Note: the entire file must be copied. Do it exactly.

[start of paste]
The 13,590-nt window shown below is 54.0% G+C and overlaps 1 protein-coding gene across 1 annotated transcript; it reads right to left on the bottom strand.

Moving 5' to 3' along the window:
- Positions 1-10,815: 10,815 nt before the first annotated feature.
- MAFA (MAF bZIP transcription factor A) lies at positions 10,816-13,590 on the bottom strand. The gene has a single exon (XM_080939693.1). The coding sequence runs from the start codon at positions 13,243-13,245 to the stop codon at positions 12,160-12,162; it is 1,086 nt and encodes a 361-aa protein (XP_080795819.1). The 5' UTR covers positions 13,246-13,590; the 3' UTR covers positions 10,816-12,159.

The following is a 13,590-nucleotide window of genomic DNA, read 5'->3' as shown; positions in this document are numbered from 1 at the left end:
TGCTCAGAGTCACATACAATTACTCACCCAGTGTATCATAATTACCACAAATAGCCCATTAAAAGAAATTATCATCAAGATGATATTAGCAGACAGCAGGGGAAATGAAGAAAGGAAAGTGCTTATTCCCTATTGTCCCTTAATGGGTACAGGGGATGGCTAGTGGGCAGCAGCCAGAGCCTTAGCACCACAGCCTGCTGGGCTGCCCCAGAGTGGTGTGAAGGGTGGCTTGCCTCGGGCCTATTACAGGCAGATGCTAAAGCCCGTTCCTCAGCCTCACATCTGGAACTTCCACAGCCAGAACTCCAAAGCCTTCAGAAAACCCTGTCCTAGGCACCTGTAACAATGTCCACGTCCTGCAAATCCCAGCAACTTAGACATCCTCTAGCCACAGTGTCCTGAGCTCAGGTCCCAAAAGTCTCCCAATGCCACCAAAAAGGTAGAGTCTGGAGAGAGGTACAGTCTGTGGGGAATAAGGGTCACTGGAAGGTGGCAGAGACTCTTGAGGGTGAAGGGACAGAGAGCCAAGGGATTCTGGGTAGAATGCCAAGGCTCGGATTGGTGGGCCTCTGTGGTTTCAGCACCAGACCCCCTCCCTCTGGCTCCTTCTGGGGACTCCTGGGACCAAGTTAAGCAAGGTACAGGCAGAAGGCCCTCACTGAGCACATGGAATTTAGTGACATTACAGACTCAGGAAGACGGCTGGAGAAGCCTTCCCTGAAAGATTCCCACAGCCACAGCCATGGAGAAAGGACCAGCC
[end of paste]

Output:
The 13,590-nt window shown below is 54.0% G+C and overlaps 1 protein-coding gene across 1 annotated transcript; it reads right to left on the bottom strand.

Moving 5' to 3' along the window:
- Positions 1-10,815: 10,815 nt before the first annotated feature.
- MAFA (MAF bZIP transcription factor A) lies at positions 10,816-13,590 on the bottom strand. The gene has a single exon (XM_080939693.1). The coding sequence runs from the start codon at positions 13,243-13,245 to the stop codon at positions 12,160-12,162; it is 1,086 nt and encodes a 361-aa protein (XP_080795819.1). The 5' UTR covers positions 13,246-13,590; the 3' UTR covers positions 10,816-12,159.

The following is a 13,590-nucleotide window of genomic DNA, read 5'->3' as shown; positions in this document are numbered from 1 at the left end:
TGCTCAGAGTCACATACAATTACTCACCCAGTGTATCATAATTACCACAAATAGCCCATTAAAAGAAATTATCATCAAGATGATATTAGCAGACAGCAGGGGAAATGAAGAAAGGAAAGTGCTTATTCCCTATTGTCCCTTAATGGGTACAGGGGATGGCTAGTGGGCAGCAGCCAGAGCCTTAGCACCACAGCCTGCTGGGCTGCCCCAGAGTGGTGTGAAGGGTGGCTTGCCTCGGGCCTATTACAGGCAGATGCTAAAGCCCGTTCCTCAGCCTCACATCTGGAACTTCCACAGCCAGAACTCCAAAGCCTTCAGAAAACCCTGTCCTAGGCACCTGTAACAATGTCCACGTCCTGCAAATCCCAGCAACTTAGACATCCTCTAGCCACAGTGTCCTGAGCTCAGGTCCCAAAAGTCTCCCAATGCCACCAAAAAGGTAGAGTCTGGAGAGAGGTACAGTCTGTGGGGAATAAGGGTCACTGGAAGGTGGCAGAGACTCTTGAGGGTGAAGGGACAGAGAGCCAAGGGATTCTGGGTAGAATGCCAAGGCTCGGATTGGTGGGCCTCTGTGGTTTCAGCACCAGACCCCCTCCCTCTGGCTCCTTCTGGGGACTCCTGGGACCAAGTTAAGCAAGGTACAGGCAGAAGGCCCTCACTGAGCACATGGAATTTAGTGACATTACAGACTCAGGAAGACGGCTGGAGAAGCCTTCCCTGAAAGATTCCCACAGCCACAGCCATGGAGAAAGGACCAGCC